If you’re into treasure hunting but don't have a pirate ship handy, or even available, Lake County has a number of ways you can explore the area. The first that we will cover is the Lake County Quilt Trail. But you don't have to be handy with a needle and thread for this quilt trail and anyone with a sense of adventure will likely enjoy this activity. All you'll need is transportation and a camera.
Lake County's Quilt Trail is comprised of "quilt squares” which are mounted on the sides of buildings. The initial idea was to mount these on the sides of barns and there are quite a few on barns, but now businesses and government buildings have them as well.
It's actually a fun tour of Lake County to go hunt down the various quilt squares. The journey takes you on major roads and also along beautiful back country roads. Most of the quilt blocks are easy to spot and it’s fun to capture them with your smart phone’s camera which keeps the geolocation of your pictures so you can go back and track your journey.
The Quilt Trail project was founded by Marilyn Holdenried who learned of the quilt trail concept during an International Storytelling Festival in Tennessee in 2009. The movement started in Adams County, Ohio, in 2001. Quilters were decorating barns with blocks honoring their families, communities and agricultural heritage. The idea has since grown to trails of more than 3,000 barn quilts in the United States and Canada.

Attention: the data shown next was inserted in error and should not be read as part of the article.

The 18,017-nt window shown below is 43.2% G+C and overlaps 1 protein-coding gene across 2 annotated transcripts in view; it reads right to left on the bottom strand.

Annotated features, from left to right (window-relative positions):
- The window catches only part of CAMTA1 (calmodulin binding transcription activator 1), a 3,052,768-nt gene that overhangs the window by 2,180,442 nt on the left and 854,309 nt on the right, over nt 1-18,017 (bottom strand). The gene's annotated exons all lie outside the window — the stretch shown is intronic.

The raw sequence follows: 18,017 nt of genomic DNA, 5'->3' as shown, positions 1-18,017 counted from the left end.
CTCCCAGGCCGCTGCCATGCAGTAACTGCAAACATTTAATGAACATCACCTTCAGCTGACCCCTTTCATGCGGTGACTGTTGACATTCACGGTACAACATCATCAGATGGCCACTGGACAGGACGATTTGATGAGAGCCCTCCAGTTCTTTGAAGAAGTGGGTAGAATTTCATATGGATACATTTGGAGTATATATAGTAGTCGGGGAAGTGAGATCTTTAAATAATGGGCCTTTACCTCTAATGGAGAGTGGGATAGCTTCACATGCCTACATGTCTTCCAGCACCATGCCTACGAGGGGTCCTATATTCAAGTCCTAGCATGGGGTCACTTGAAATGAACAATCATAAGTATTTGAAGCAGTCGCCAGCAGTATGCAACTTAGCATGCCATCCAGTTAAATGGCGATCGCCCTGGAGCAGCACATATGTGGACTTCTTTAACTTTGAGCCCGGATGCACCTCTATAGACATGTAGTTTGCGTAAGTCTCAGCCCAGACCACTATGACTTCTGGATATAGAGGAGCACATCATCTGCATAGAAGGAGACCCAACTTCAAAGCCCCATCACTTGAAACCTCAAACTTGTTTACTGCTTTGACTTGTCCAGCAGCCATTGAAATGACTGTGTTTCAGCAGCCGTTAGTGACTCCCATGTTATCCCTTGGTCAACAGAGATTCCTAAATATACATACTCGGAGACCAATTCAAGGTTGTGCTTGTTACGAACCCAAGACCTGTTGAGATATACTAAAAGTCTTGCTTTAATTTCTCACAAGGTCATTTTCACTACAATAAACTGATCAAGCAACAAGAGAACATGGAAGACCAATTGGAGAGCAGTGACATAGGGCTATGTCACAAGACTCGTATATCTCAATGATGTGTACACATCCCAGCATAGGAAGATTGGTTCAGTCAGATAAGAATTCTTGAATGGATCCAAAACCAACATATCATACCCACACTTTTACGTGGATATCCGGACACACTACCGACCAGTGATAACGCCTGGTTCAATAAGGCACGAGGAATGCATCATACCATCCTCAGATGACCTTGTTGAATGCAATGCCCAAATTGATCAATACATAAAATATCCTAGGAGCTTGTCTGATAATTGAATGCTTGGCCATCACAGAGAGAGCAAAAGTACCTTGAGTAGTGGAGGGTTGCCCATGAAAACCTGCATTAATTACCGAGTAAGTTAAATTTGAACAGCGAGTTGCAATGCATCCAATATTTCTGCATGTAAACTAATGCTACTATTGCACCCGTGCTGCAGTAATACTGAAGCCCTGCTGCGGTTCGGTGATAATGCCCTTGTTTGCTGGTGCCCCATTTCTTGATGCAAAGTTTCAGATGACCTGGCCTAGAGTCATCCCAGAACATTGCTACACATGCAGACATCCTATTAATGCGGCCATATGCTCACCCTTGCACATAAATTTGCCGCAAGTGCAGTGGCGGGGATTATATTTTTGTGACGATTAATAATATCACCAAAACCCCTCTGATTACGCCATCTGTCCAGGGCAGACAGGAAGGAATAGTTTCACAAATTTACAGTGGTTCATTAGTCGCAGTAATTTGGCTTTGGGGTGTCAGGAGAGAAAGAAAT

Holdenried brought the idea home to Kelseyville and in January 2010, with seed money from the Kelseyville Pear Festival, the Lake County Quilt Project installed its first block: Annette Higday’s red, white and blue “Square in a Square,” on a barn at Hill Creek Ranch in Kelseyville. By that September, a dozen more were completed.
The Quilt Project has grown to 70 blocks — with five more in the works — most based on a traditional pattern and each holding special meaning. Images are drawn onto plywood by the project’s graphic designers and then finished by its painters. The final squares, measuring 4 by 4 feet or 8 by 8 feet, are then installed onto their permanent home.
The Quilt Trail project has its own website where you can download a free map, or just pick one up the next time you stay with us. This is just one of the many things you can enjoy during your Featherbed Railroad getaway and is a great way to enjoy our relaxed, rural setting and friendly towns.
You can find out more, watch a video and see a map on our page about the Lake County Quilt Trail.
Written by Anthony B. Barthel
A blog about happenings in Lake County.